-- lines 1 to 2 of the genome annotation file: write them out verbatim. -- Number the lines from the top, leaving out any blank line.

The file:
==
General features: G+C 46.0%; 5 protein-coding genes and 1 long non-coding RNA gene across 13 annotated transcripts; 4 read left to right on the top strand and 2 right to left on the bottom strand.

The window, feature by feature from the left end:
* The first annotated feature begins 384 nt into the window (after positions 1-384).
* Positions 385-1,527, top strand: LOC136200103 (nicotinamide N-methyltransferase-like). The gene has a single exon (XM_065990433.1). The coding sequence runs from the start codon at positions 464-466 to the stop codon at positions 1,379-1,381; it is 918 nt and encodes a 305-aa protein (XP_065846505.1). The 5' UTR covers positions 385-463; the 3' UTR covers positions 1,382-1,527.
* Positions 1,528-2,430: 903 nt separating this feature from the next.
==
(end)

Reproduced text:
General features: G+C 46.0%; 5 protein-coding genes and 1 long non-coding RNA gene across 13 annotated transcripts; 4 read left to right on the top strand and 2 right to left on the bottom strand.

The window, feature by feature from the left end: